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Overview of US Power Plant Studies: A Results from ARIESIFE Study B Plans For Compact Stellarator

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To make progress, we divided the activity based on three classes of ... ARIES Integrated IFE Chamber Analysis and Assessment Research Is An Exploration Study ... – PowerPoint PPT presentation

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Title: Overview of US Power Plant Studies: A Results from ARIESIFE Study B Plans For Compact Stellarator


1
Overview of US Power Plant StudiesA) Results
from ARIES-IFE StudyB) Plans For Compact
Stellarator
  • Farrokh Najmabadi
  • US/Japan Workshop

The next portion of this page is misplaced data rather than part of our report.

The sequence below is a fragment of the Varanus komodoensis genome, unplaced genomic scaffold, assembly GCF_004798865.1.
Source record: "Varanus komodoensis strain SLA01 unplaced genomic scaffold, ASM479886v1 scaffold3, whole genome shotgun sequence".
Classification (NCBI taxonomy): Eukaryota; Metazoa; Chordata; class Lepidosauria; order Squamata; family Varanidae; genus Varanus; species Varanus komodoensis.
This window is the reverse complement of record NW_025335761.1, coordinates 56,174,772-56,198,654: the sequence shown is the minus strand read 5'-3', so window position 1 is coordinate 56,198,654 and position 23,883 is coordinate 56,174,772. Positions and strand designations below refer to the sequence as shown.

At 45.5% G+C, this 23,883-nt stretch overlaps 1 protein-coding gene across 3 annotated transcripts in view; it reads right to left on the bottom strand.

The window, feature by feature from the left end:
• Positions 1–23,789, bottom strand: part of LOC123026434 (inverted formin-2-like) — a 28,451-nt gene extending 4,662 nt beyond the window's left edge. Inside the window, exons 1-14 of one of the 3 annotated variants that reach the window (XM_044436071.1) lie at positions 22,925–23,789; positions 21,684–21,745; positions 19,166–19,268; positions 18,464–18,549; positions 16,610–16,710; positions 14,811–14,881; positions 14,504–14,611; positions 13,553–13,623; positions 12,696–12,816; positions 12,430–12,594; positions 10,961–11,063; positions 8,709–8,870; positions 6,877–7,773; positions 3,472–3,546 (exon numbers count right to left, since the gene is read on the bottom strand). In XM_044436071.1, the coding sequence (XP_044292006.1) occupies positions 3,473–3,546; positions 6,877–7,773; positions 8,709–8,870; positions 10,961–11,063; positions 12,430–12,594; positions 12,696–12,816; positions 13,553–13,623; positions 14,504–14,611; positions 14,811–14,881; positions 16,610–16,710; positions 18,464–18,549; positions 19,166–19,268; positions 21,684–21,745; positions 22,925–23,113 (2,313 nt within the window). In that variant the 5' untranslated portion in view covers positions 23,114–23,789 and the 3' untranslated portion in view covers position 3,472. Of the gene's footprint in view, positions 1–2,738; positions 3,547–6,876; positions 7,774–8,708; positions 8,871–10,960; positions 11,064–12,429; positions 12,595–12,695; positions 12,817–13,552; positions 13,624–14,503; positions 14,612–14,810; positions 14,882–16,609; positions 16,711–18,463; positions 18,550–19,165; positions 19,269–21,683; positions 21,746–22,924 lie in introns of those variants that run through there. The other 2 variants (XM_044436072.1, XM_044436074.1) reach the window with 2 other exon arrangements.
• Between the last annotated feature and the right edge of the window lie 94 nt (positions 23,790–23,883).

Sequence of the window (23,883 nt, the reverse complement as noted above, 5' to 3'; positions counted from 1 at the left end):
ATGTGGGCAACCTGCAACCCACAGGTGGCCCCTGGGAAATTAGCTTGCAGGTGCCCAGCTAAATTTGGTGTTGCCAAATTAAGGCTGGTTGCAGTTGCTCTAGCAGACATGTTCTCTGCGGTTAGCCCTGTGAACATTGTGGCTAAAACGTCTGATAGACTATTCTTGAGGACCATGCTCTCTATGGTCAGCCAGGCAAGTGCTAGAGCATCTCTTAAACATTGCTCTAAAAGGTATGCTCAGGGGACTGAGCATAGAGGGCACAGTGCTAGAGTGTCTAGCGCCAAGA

• October 9-11, 2003
  • UC San Diego
  • Electronic copy http//aries.ucsd.edu/najmabadi
    /TALKS
  • ARIES Web Site http//aries.ucsd.edu/ARIES

2
ARIES Program charter was expanded in FY00 to
include both IFE and MFE concepts
  • ARIES activities in FY03
  • ARIES-IFE study was continued for another year
    (50 of the effort)
  • The ARIES-IFE study is now officially completed.
  • Work in FY03 was focused on thick-liquid wall
    concept (i.e., HYLIFE)
  • Results from 2001 and 2002 research will appear
    in Journal of Fusion Science Technology
    (pre-prints available on ARIES Web site).
  • ARIES compact stellarator (ARIES-CS) was started
    (50 of effort)
  • This is a three-years study
  • All of ARIES Team effort will be devoted to
    ARIES-CS in FY04.

3
Selected Results from ARIES-IFE
Studies(Laser-Driven Direct-Drive Systems)
4
ARIES Integrated IFE Chamber Analysis and
Assessment Research Is An Exploration Study
  • Objectives
  • Analyze assess integrated and self-consistent
    IFE chamber concepts
  • Understand trade-offs and identify design windows
    for promising concepts. The research is not
    aimed at developing a point design.